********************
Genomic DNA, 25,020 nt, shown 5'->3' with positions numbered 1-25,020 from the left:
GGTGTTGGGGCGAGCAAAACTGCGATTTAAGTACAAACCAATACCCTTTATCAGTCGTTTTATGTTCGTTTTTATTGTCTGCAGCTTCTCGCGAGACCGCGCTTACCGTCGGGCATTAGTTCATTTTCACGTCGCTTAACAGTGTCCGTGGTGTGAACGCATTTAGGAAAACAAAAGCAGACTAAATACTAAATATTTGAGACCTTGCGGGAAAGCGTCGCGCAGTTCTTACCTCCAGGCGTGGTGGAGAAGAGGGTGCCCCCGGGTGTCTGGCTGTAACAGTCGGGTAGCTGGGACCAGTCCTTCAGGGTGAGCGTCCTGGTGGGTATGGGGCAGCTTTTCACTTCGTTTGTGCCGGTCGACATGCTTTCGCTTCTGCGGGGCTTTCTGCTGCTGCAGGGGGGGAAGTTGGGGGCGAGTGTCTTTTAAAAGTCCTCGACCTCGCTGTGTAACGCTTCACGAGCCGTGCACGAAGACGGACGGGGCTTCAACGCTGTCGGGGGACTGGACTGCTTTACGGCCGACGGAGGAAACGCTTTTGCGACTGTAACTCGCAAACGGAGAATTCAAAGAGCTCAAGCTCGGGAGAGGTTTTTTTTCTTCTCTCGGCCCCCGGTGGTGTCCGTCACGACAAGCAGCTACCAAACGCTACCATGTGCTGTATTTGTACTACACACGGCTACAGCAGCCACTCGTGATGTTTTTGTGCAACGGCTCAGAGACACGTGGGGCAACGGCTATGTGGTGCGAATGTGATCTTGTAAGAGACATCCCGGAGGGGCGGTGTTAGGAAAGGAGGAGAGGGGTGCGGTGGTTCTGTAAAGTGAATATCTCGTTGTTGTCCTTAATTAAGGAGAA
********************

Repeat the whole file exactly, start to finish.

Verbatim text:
Genomic DNA, 25,020 nt, shown 5'->3' with positions numbered 1-25,020 from the left:
GGTGTTGGGGCGAGCAAAACTGCGATTTAAGTACAAACCAATACCCTTTATCAGTCGTTTTATGTTCGTTTTTATTGTCTGCAGCTTCTCGCGAGACCGCGCTTACCGTCGGGCATTAGTTCATTTTCACGTCGCTTAACAGTGTCCGTGGTGTGAACGCATTTAGGAAAACAAAAGCAGACTAAATACTAAATATTTGAGACCTTGCGGGAAAGCGTCGCGCAGTTCTTACCTCCAGGCGTGGTGGAGAAGAGGGTGCCCCCGGGTGTCTGGCTGTAACAGTCGGGTAGCTGGGACCAGTCCTTCAGGGTGAGCGTCCTGGTGGGTATGGGGCAGCTTTTCACTTCGTTTGTGCCGGTCGACATGCTTTCGCTTCTGCGGGGCTTTCTGCTGCTGCAGGGGGGGAAGTTGGGGGCGAGTGTCTTTTAAAAGTCCTCGACCTCGCTGTGTAACGCTTCACGAGCCGTGCACGAAGACGGACGGGGCTTCAACGCTGTCGGGGGACTGGACTGCTTTACGGCCGACGGAGGAAACGCTTTTGCGACTGTAACTCGCAAACGGAGAATTCAAAGAGCTCAAGCTCGGGAGAGGTTTTTTTTCTTCTCTCGGCCCCCGGTGGTGTCCGTCACGACAAGCAGCTACCAAACGCTACCATGTGCTGTATTTGTACTACACACGGCTACAGCAGCCACTCGTGATGTTTTTGTGCAACGGCTCAGAGACACGTGGGGCAACGGCTATGTGGTGCGAATGTGATCTTGTAAGAGACATCCCGGAGGGGCGGTGTTAGGAAAGGAGGAGAGGGGTGCGGTGGTTCTGTAAAGTGAATATCTCGTTGTTGTCCTTAATTAAGGAGAA